That's not what happened, though.  Finding grace with God didn't mean an easier life, in fact, it meant a lot more trouble and difficulty and things Noah would otherwise never have experienced. 

So here is what I have been thinking about.  The troubles and difficulties I am seeing now -- are they actually part of God's grace in my life?   I think they must be!  Knowing that these things are part of the process of his grace should make my heart more grateful, don't you think?  I know this.  Every Christian knows this.  But I feel like this is sort of a new realization, like this "bad" stuff really is God's plan for me, and not just obstacles for me to overcome in order to follow his plan.  This IS the plan!  I can trust him with this!  Up until now, I think my understanding of God's grace has been all wrong.  I''ll be chewing on this for a while.

For my thoughts are not your thoughts, neither are your ways my ways, saith the LORD.
For as the heavens are higher than the earth,
so are my ways higher than your ways,
and my thoughts than your thoughts.
Isaiah 55:8,9

Image from sxc.

Friday, November 13, 2009

Fire Ants

Some fire ants snacked on Emily's arm the other day.  We have lots of them around here, and while they don't go looking for you to hunt you down and eat you, they do feel welcome to sting if you cross their path or disturb their home. 

I don't know if the ants sting because they feel threatened, or if they are just mean.  The get ahold of their victims with their jaws mandibles, then pivot around the bite location to sting repeatedly. It is mildly painful to have one sting, but to have several, or, God forbid, hundreds of them all at once is awful!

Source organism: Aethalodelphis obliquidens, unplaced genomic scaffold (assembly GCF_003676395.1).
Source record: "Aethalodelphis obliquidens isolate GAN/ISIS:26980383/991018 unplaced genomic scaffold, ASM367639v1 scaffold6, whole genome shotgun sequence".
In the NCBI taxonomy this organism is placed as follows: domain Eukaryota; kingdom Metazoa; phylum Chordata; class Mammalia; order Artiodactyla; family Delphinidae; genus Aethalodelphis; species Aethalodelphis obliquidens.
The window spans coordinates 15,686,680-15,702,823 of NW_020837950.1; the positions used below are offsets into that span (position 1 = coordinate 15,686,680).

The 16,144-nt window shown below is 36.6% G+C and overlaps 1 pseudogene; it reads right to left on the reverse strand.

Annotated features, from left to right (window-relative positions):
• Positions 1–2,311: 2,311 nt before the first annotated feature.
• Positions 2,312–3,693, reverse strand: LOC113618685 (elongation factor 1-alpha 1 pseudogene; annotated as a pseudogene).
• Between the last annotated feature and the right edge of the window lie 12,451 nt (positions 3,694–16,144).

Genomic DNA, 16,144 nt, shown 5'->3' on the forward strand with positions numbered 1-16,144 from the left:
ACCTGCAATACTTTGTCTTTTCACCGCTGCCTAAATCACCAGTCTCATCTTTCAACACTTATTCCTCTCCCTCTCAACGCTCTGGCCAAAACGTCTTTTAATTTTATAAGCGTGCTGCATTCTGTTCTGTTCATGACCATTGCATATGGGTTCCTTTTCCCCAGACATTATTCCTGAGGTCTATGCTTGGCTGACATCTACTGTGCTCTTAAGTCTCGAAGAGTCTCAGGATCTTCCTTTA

These fire ants were climbing up a post, and Emily leaned on it.  In less than seconds she had ants moving quickly up her arm.  Emily hollered to her chivalrous, manly friend, Brandon, to help her get the ants off.  By the time they had cleared them, she had at least a couple dozen stings. 

Her mosquito bites swell to the size of a nickel or bigger.  (No, we don't have mosquitoes here, not many.  These were Missouri mosquitoes. Foreigners.)  Looks to me like she is mildly allergic. Fire ant stings normally look like this.  But look at these things.  This was several hours later. (You'll have to use your imagination. My photography skills are right up there with my helicopter mechanic skills.)  The next morning even her face was swollen.

What I want to know is, might this be a good indication that she is also allergic to bee stings??  Should I be carrying Benadryl everywhere we go?

The sting of death is sin;
1 Cor. 15:56

Thursday, November 12, 2009

There Is Hope

image from stock.xchng

When we first started homeschooling, I naïvely believed with all my heart that my children would LOVE school.  They didn't mind learning (nevermind loving it), but they HATED writing.  We could do any assignment orally. But when the children were told to do something (anything) in writing, I witnessed, to my unbelieving eyes, the return of the temper tantrum.  Happy voices turned ugly. Whining, crying, and wailing prevailed. Little bodies writhed on the floor or ran away. 

Maybe their little muscles just weren't ready to write, I don't know.  Whatever the cause, I thought, What am I going to do with this?  We couldn't go on through elementary, junior high, and high school doing our assignments orally!  Not with one child, but especially not with four!!! 

I cajoled, I argued, I threatened.  I finally figured out that God's way would be the best way to handle this  rebellion, because after all, rebellion is what it is. (Proverbs 29:15).